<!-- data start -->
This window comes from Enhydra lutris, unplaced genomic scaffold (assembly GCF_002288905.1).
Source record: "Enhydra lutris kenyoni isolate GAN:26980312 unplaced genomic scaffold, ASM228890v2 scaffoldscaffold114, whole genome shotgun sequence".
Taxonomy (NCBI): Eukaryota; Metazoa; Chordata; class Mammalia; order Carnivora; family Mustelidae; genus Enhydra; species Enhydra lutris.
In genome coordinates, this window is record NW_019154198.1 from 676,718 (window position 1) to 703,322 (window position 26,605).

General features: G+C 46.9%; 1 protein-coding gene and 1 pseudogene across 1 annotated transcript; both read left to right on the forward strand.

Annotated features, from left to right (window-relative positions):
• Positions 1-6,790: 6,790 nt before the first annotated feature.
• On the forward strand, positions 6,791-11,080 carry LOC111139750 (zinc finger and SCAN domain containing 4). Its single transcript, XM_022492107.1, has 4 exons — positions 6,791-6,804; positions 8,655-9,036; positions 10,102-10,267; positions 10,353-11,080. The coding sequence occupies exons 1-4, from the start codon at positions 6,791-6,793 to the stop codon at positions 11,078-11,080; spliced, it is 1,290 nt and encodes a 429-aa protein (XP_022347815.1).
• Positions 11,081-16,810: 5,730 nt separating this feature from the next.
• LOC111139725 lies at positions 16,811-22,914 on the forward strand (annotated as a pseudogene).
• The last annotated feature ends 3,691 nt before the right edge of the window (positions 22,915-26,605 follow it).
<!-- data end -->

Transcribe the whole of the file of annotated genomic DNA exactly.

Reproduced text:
This window comes from Enhydra lutris, unplaced genomic scaffold (assembly GCF_002288905.1).
Source record: "Enhydra lutris kenyoni isolate GAN:26980312 unplaced genomic scaffold, ASM228890v2 scaffoldscaffold114, whole genome shotgun sequence".
Taxonomy (NCBI): Eukaryota; Metazoa; Chordata; class Mammalia; order Carnivora; family Mustelidae; genus Enhydra; species Enhydra lutris.
In genome coordinates, this window is record NW_019154198.1 from 676,718 (window position 1) to 703,322 (window position 26,605).

General features: G+C 46.9%; 1 protein-coding gene and 1 pseudogene across 1 annotated transcript; both read left to right on the forward strand.

Annotated features, from left to right (window-relative positions):
• Positions 1-6,790: 6,790 nt before the first annotated feature.
• On the forward strand, positions 6,791-11,080 carry LOC111139750 (zinc finger and SCAN domain containing 4). Its single transcript, XM_022492107.1, has 4 exons — positions 6,791-6,804; positions 8,655-9,036; positions 10,102-10,267; positions 10,353-11,080. The coding sequence occupies exons 1-4, from the start codon at positions 6,791-6,793 to the stop codon at positions 11,078-11,080; spliced, it is 1,290 nt and encodes a 429-aa protein (XP_022347815.1).
• Positions 11,081-16,810: 5,730 nt separating this feature from the next.
• LOC111139725 lies at positions 16,811-22,914 on the forward strand (annotated as a pseudogene).
• The last annotated feature ends 3,691 nt before the right edge of the window (positions 22,915-26,605 follow it).